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The Bouchard brothers’ big book of treachery


 

I don’t get no respect.

-Rodney Dangerfield

Let’s be honest: Gérard Bouchard had a crappy job. Not only was he asked, along with Charles Taylor, to cobble together a coherent report on race relations, one of the most sensitive topics in the Western world, based on the often racist and incoherent mutterings of the great unwashed, he had to do as much as a Bouchard – a doubly loaded surname in Quebec.

Charles Taylor was lucky; he’s English, and it is therefore assumed to be a federalist sellout. Bouchard, a sovereigntist luminary and brother of erstwhile King Lucien, is another matter entirely. When the ensuing Bouchard-Taylor report on reasonable accommodations came out, with its peachy bromides about diversity and the relative good health of the French language and all that, it was Bouchard who bore the brunt of sovereigntist criticism. And when Bouchard dare respond to his critics, which he did in yesterday’s La Presse? Oh, dear.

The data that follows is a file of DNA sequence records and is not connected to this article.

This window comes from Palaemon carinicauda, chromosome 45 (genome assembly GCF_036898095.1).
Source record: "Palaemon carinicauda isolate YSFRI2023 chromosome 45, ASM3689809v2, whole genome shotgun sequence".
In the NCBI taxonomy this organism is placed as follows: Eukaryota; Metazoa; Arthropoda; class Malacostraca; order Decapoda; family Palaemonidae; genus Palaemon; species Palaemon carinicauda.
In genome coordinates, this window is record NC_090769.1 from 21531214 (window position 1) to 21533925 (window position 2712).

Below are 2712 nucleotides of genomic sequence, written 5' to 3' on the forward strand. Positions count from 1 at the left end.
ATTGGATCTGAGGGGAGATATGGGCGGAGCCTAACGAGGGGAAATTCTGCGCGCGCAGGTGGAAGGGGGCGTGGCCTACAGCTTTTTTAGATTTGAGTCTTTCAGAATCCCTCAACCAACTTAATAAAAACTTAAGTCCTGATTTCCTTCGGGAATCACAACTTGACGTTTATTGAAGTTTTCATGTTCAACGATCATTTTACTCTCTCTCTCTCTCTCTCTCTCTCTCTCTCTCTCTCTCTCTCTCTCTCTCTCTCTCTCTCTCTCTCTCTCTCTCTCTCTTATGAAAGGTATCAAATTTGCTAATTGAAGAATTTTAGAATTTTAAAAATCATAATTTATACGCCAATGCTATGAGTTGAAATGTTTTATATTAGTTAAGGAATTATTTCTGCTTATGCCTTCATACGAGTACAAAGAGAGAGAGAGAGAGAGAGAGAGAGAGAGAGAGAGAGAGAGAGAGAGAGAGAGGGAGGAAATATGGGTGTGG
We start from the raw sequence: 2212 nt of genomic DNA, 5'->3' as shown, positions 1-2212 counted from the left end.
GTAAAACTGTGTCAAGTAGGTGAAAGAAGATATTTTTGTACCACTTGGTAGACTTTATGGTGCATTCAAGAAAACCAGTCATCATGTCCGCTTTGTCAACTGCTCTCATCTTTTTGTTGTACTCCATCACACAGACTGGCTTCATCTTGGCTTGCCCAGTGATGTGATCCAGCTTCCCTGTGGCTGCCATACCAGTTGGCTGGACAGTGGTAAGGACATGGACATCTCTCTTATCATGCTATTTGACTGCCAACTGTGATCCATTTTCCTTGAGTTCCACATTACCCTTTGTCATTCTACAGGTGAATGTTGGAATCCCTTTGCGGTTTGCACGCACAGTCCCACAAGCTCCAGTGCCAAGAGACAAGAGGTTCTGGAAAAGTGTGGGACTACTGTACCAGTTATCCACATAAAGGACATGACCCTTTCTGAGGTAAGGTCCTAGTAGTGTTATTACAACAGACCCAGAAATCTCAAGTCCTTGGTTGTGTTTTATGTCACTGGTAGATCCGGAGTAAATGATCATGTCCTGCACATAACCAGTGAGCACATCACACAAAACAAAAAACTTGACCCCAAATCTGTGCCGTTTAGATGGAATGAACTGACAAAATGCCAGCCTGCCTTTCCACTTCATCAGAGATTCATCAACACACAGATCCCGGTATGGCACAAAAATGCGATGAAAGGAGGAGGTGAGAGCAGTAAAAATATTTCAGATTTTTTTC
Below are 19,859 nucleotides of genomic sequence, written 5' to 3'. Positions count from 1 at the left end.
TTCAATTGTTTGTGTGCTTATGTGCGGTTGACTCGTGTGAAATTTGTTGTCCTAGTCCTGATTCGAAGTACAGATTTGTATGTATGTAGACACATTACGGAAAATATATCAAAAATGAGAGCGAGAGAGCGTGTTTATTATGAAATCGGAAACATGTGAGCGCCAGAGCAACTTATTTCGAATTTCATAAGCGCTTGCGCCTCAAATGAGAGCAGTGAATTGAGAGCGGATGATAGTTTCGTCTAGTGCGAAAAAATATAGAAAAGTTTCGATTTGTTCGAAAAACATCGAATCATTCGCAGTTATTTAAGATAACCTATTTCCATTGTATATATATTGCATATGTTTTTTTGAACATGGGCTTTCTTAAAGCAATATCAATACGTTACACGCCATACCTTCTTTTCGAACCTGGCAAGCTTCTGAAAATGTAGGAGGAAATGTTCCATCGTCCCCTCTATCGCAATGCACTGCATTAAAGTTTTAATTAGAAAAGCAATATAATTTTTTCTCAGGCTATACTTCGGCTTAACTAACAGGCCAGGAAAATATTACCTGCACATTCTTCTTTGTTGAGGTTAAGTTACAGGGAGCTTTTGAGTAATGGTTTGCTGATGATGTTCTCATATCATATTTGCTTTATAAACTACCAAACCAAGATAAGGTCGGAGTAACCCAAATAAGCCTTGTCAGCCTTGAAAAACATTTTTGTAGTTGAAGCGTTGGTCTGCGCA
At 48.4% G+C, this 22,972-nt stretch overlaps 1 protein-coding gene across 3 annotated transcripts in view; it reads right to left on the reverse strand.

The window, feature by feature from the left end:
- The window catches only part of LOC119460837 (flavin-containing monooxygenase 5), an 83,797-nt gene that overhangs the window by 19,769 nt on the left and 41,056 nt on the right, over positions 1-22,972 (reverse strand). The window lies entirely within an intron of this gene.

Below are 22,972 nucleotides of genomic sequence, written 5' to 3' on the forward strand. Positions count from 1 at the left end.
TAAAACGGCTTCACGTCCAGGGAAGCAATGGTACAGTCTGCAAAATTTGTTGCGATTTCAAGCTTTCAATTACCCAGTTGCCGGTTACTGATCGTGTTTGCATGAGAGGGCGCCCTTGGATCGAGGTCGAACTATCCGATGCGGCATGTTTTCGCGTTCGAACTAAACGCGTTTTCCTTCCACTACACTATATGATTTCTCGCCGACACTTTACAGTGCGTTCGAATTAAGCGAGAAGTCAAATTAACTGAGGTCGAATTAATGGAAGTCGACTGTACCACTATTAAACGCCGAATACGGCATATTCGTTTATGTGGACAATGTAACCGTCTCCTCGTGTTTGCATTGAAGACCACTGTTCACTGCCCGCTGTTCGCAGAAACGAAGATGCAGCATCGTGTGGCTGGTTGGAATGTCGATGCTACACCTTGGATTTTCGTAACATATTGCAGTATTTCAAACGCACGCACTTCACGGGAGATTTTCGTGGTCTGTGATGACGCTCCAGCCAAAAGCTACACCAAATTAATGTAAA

Basically, Bouchard said that the sovereigntist movement has become “insecure, anxiety-ridden and weak” and, as such, inward-looking and wary. He didn’t quite use the term ‘xenophobic’, but he was close. Sadly, he notes, “it is a radical departure from René Lévesque.”

Ouch.

For his trouble, Bouchard has been pilloried by the likes of Pauline Marois, Pierre Falardeau, the Bloc’s Maria Maurani and Victor-Levy Beaulieu, among many others. Gérard, André Pratte notes today, is suffering the very slings and arrows inflicted on his brother Lucien so many years ago, when the former premier fell out of fashion with his brethren. Lucien was once the saviour of Quebec; as recently as 2005, he was boomed by péquistes at their convention.

Hard line sovereigntists have a particular type of poison for anyone who strays from the pack. Victor-Lévy Beaulieu had this to say when noted sovereigntist playwright Michel Tremblay questioned, a-la-Gérard, the tenets of modern Quebec nationalism: “Go back to Florida, god dammit. Eat shit. You are an asshole.” Bernard Landry loudly proclaimed he would never go see another of Tremblay’s plays. So there.

Fellow playwright Robert Lepage caught similar (if slightly less fragrant) flack for declaring that he “felt Canadian” whenever he traveled abroad. How about former péquiste premier Pierre-Marc Johnson, who endorsed a Liberal candidate (Raymond Bachand, a former Lévesque cabinet minister) in a provincial by-election? “Mr. Johnson didn’t make separatist waves, he rode them,” sniffed Société St Jean Baptiste president Jean Dorion at the time.

Being sovereignist is tough work at the best of times; it’s downright savage if that sovereignist turns his back to the choir, even for a second. 


 

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